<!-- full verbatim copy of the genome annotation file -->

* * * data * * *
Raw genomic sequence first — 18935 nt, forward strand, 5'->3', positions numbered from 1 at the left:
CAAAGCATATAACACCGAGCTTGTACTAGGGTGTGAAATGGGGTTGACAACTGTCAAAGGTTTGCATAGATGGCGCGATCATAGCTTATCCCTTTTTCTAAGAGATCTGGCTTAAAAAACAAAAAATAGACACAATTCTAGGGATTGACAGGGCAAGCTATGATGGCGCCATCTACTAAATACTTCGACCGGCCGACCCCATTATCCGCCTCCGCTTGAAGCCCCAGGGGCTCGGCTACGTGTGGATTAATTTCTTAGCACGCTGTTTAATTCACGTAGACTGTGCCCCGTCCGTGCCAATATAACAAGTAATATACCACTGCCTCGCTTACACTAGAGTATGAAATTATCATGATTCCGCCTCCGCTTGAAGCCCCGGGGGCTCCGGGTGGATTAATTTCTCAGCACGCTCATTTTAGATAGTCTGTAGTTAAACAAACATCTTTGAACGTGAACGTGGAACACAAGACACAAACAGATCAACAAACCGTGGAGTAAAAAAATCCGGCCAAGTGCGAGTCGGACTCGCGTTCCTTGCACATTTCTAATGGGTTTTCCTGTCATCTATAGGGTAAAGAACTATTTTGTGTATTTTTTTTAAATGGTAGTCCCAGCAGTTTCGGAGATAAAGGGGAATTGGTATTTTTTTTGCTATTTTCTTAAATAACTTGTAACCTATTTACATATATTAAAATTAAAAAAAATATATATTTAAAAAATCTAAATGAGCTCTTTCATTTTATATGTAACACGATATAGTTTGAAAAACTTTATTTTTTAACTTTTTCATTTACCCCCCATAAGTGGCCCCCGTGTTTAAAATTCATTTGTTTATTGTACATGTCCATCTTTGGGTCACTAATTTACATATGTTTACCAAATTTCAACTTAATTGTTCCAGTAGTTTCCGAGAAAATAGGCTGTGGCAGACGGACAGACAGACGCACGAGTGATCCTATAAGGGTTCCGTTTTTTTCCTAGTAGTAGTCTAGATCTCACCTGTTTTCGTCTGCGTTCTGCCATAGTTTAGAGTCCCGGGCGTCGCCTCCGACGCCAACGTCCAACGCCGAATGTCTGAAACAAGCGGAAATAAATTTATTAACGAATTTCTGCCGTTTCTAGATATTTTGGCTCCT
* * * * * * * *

Raw genomic sequence first — 18935 nt, forward strand, 5'->3', positions numbered from 1 at the left:
CAAAGCATATAACACCGAGCTTGTACTAGGGTGTGAAATGGGGTTGACAACTGTCAAAGGTTTGCATAGATGGCGCGATCATAGCTTATCCCTTTTTCTAAGAGATCTGGCTTAAAAAACAAAAAATAGACACAATTCTAGGGATTGACAGGGCAAGCTATGATGGCGCCATCTACTAAATACTTCGACCGGCCGACCCCATTATCCGCCTCCGCTTGAAGCCCCAGGGGCTCGGCTACGTGTGGATTAATTTCTTAGCACGCTGTTTAATTCACGTAGACTGTGCCCCGTCCGTGCCAATATAACAAGTAATATACCACTGCCTCGCTTACACTAGAGTATGAAATTATCATGATTCCGCCTCCGCTTGAAGCCCCGGGGGCTCCGGGTGGATTAATTTCTCAGCACGCTCATTTTAGATAGTCTGTAGTTAAACAAACATCTTTGAACGTGAACGTGGAACACAAGACACAAACAGATCAACAAACCGTGGAGTAAAAAAATCCGGCCAAGTGCGAGTCGGACTCGCGTTCCTTGCACATTTCTAATGGGTTTTCCTGTCATCTATAGGGTAAAGAACTATTTTGTGTATTTTTTTTAAATGGTAGTCCCAGCAGTTTCGGAGATAAAGGGGAATTGGTATTTTTTTTGCTATTTTCTTAAATAACTTGTAACCTATTTACATATATTAAAATTAAAAAAAATATATATTTAAAAAATCTAAATGAGCTCTTTCATTTTATATGTAACACGATATAGTTTGAAAAACTTTATTTTTTAACTTTTTCATTTACCCCCCATAAGTGGCCCCCGTGTTTAAAATTCATTTGTTTATTGTACATGTCCATCTTTGGGTCACTAATTTACATATGTTTACCAAATTTCAACTTAATTGTTCCAGTAGTTTCCGAGAAAATAGGCTGTGGCAGACGGACAGACAGACGCACGAGTGATCCTATAAGGGTTCCGTTTTTTTCCTAGTAGTAGTCTAGATCTCACCTGTTTTCGTCTGCGTTCTGCCATAGTTTAGAGTCCCGGGCGTCGCCTCCGACGCCAACGTCCAACGCCGAATGTCTGAAACAAGCGGAAATAAATTTATTAACGAATTTCTGCCGTTTCTAGATATTTTGGCTCCT